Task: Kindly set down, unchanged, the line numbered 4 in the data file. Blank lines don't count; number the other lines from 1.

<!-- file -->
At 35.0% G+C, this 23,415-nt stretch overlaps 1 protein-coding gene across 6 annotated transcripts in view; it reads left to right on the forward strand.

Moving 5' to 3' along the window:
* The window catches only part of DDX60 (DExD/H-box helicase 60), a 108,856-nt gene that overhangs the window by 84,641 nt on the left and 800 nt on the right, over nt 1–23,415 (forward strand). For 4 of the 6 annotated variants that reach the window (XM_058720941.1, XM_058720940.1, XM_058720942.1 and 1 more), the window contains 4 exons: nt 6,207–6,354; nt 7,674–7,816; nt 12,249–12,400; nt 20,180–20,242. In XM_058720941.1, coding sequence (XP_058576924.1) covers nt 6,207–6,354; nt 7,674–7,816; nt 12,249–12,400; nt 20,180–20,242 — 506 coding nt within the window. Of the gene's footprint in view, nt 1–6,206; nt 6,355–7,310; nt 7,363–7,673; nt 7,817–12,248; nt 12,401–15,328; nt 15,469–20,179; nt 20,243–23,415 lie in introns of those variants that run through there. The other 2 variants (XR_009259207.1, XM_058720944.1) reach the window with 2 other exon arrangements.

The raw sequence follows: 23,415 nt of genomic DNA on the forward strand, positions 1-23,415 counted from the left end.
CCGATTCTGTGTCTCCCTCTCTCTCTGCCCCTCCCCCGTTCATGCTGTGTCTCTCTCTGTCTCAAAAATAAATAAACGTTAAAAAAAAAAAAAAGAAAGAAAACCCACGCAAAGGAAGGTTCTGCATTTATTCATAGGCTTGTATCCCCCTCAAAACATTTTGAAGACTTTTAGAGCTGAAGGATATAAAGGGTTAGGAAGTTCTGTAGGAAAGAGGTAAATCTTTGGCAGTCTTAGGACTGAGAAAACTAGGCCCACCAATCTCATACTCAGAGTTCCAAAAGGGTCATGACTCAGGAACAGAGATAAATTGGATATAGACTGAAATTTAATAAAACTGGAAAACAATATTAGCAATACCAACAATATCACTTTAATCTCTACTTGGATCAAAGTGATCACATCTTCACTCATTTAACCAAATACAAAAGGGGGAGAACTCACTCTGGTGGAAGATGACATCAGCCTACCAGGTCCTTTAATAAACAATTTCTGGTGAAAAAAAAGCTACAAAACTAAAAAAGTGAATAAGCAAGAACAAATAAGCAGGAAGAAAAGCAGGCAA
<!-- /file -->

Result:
The raw sequence follows: 23,415 nt of genomic DNA on the forward strand, positions 1-23,415 counted from the left end.